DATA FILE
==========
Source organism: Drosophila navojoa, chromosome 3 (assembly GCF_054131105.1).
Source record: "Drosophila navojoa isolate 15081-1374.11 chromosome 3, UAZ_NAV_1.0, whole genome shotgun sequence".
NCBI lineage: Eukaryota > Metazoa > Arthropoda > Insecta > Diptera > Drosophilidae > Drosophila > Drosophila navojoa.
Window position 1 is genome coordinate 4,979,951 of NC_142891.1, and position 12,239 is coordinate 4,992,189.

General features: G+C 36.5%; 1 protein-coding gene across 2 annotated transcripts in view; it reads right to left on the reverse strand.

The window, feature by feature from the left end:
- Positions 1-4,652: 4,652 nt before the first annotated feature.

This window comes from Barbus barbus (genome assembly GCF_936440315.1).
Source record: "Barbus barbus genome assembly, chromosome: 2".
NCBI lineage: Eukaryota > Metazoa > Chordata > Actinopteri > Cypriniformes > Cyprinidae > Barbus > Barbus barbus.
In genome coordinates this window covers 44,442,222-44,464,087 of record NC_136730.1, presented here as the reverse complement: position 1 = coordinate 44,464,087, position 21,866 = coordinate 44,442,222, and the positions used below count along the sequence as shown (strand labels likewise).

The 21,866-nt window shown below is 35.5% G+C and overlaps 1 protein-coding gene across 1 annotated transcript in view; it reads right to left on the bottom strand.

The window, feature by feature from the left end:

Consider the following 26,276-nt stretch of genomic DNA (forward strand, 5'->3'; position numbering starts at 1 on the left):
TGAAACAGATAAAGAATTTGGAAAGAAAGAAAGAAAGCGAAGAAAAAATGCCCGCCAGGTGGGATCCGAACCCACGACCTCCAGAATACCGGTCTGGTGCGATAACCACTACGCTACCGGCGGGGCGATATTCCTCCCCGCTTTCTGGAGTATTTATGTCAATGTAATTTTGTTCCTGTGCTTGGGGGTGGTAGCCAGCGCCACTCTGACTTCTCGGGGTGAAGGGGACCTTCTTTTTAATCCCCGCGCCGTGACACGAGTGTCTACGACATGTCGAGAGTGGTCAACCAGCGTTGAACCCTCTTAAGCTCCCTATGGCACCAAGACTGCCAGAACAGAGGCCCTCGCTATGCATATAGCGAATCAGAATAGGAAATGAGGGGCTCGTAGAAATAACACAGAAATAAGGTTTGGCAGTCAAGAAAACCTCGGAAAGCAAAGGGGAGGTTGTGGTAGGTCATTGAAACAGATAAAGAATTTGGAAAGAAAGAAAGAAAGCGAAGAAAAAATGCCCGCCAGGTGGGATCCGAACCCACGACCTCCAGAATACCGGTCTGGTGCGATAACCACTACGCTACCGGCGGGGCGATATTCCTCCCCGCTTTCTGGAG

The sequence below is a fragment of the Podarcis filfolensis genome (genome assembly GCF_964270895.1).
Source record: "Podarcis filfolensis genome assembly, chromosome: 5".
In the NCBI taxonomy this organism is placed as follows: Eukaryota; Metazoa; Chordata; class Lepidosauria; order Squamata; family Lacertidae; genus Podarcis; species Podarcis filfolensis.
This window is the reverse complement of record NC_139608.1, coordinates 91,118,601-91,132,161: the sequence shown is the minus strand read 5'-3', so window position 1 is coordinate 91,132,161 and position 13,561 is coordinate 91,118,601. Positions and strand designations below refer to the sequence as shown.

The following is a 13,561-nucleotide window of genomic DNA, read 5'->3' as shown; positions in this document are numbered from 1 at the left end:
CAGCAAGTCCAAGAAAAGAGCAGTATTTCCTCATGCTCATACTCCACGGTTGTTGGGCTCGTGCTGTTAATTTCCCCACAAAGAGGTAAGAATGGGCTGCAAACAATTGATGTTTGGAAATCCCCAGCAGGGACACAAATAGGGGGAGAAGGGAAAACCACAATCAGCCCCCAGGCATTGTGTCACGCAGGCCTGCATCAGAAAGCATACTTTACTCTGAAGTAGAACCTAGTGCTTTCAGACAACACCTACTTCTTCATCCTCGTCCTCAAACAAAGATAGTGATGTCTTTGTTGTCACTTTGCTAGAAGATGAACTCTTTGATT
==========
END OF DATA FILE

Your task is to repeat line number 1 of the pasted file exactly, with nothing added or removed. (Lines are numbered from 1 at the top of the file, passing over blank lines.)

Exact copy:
Source organism: Drosophila navojoa, chromosome 3 (assembly GCF_054131105.1).